The whopper about global taxation

Jacob Levy, an American professor living in Montreal, made a point on Twitter last week that I wish more journalists would take to heart: If you’re writing about inversions, and you don’t prominently mention global taxation in the first few paragraphs, then your article is not serious and anyone with even a smidgen of actual interest in the issue should stop reading.

Let me explain. Or actually, in the case of Burger King’s planned acquisition of Tim Hortons, let my colleague Matt Levine explain, because he is smarter and funnier and a better writer than I am, and has already nicely summed things up:

“The purpose of an inversion has never been, and never could be, and never will be, ‘Ooh, Canada has a 15 percent tax rate, and the U.S. has a 35 percent tax rate, so we can save 20 points of taxes on all our income by moving.’ Instead the main purpose is always: ‘If we’re incorporated in the U.S., we’ll pay 35 percent taxes on our income in the U.S. and Canada and Mexico and Ireland and Bermuda and the Cayman Islands, but if we’re incorporated in Canada, we’ll pay 35 percent on our income in the U.S. but 15 percent in Canada and 30 percent in Mexico and 12.5 percent in Ireland and zero percent in Bermuda and zero percent in the Cayman Islands.”

What is he talking about? The United States, unlike most developed-world governments, insists on taxing the global income of its citizens and corporations that have U.S. headquarters. And because the U.S. has some of the highest tax rates in the world, especially on corporate income, this amounts to demanding that everyone who got their start here owes us taxes, forever, on anything they earn abroad.

This is a great deal for the U.S. government, which gets to collect income tax even though it’s not providing the companies sewers or roads or courts or no-knock raids on their abodes. On the other hand, it’s not a very good deal for said citizens and corporations, especially because our government has made increasingly obnoxious demands on foreign institutions to help them collect that tax. Both private citizens and corporations who have a lot of income abroad are deciding that they’d rather renounce their ties to the U.S. than deal with the expense and hassle of letting it tap into income that they have earned using some other country’s roads and sewers and police protection.

Practically speaking, global taxation is hard to enforce and loaded with bad incentives, which is why our fellow members of the Organization for Economic Cooperation and Development have moved away from global taxation of corporate income, and abandoned global taxation of personal income. If anything, the U.S. has gone in the other direction — by insisting, for instance, that foreign companies report various financial transactions with U.S. citizens to the Internal Revenue Service, and taxing foreign cost of living allowances, which makes it more expensive for companies to employ expats. On the corporate side, the Obama administration has repeatedly suggested tightening up on tax deferral of foreign income and other credits, which would make it even more expensive to be a corporation based in the U.S.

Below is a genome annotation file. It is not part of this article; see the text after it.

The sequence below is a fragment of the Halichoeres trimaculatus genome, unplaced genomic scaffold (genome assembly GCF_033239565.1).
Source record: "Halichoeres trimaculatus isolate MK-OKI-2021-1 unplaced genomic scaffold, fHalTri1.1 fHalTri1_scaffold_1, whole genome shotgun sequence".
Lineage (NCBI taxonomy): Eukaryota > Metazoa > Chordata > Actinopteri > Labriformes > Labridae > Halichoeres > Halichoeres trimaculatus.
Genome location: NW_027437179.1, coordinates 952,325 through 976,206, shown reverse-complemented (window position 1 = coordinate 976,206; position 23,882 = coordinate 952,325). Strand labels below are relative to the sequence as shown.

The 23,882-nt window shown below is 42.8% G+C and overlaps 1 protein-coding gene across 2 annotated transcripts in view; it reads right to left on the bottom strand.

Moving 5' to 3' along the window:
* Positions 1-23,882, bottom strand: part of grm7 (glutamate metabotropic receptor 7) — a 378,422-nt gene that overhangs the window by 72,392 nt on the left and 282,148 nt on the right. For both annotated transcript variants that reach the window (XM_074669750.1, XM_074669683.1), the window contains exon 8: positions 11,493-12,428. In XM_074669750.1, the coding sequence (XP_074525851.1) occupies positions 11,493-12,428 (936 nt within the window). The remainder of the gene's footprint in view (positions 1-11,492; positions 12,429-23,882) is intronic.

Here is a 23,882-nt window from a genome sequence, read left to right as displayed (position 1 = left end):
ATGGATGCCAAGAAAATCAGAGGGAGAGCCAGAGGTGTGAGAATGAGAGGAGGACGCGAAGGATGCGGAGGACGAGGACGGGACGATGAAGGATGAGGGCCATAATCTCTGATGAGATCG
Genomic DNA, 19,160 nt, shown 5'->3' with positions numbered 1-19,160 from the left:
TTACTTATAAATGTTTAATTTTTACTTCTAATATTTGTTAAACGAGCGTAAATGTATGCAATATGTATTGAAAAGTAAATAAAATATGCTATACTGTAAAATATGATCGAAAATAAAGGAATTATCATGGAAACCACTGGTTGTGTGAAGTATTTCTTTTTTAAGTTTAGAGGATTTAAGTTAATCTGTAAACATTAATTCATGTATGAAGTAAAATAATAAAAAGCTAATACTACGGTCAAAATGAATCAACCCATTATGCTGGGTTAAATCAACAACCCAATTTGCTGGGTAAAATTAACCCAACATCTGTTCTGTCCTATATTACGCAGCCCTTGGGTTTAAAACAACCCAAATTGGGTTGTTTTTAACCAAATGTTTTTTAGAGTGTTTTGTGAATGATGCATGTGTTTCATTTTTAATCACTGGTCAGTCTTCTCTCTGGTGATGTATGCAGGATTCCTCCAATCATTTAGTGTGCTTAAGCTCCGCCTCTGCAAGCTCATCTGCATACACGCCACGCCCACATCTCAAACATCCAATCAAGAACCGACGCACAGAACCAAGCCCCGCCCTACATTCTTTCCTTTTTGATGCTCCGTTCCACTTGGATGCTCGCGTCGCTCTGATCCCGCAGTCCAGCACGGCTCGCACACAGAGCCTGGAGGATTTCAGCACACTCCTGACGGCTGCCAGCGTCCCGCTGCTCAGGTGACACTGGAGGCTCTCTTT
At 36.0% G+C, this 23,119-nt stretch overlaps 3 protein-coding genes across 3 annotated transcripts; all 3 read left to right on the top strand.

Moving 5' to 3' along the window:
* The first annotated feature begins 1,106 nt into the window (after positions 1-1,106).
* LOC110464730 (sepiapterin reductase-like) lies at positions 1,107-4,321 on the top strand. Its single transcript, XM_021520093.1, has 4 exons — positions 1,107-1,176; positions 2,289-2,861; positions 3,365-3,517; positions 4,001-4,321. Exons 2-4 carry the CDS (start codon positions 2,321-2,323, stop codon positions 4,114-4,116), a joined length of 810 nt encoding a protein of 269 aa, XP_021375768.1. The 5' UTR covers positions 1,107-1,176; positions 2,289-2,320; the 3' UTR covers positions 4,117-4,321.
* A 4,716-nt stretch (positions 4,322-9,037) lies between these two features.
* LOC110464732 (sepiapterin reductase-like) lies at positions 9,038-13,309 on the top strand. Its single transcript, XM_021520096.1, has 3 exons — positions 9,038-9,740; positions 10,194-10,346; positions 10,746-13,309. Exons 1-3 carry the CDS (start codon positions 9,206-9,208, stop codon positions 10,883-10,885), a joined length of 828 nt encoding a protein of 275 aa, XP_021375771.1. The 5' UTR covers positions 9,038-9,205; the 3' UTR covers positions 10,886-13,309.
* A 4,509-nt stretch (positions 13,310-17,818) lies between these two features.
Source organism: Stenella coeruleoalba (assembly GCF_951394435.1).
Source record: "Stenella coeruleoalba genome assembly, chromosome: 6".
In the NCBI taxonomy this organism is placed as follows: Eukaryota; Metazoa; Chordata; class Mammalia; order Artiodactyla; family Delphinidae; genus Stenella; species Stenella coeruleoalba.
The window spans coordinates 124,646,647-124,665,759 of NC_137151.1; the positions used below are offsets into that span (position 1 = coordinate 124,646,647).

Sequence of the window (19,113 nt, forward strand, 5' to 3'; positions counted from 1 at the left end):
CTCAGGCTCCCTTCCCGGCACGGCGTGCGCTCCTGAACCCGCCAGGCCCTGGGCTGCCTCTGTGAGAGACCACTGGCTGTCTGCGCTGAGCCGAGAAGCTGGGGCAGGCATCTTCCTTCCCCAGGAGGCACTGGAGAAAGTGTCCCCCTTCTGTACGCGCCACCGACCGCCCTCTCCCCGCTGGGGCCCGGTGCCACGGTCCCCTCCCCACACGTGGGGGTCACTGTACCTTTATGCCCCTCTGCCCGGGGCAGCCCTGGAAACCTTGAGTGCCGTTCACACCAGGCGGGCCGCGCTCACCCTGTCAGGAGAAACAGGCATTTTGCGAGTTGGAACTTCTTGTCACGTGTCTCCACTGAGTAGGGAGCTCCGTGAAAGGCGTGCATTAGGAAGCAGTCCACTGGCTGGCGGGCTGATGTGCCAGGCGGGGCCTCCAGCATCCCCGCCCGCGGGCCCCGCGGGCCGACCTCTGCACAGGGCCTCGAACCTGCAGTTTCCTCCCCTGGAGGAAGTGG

Logically, there’s also not much of an argument for global taxation. OK, yes, most people born and raised here were educated and provided various services by the government to get them to adulthood. But we’re overwhelmingly the largest net recipient of immigrants, and most of those people were educated and provided various services by their governments to get them to adulthood; we don’t seem to think there’s a problem with us free-riding on all those other nations. And surely there’s a statute of limitation on what you owe the government that raised you; 40 years later, should those expats still have to file insanely complicated returns to the IRS? Because that’s what we currently demand.

The argument is even weaker for corporate taxation; it boils down to “the police kept people from sacking your first headquarters, so therefore you owe us 35 percent of everything you make, forever.” Loan sharks and protection rackets offer more reasonable terms than this.

As my colleague Matt points out, most Americans — including a lot of journalists who write about this — seem to be under the misimpression that companies that invert, or people who renounce their citizenship, are doing so to get a lower tax rate on income they earn here. And in a few intellectual-property-based businesses, which can make aggressive use of transfer pricing strategies to declare most of their income in low- or no-tax countries, these complaints have some basis. In most cases, however, including Burger King, they’re doing it because the U.S. inexplicably insists on taking a big chunk off the top of all their foreign income, and making their lives miserable in the process.

If we’re worried about inversion, then the U.S. government should follow the lead of other developed countries, and move to territorial taxation. Otherwise, we should stop complaining when people and corporations decide that they’d rather be a citizen of some more sane system somewhere else.

Megan McArdle is a Bloomberg View columnist who writes on economics, business and public policy.

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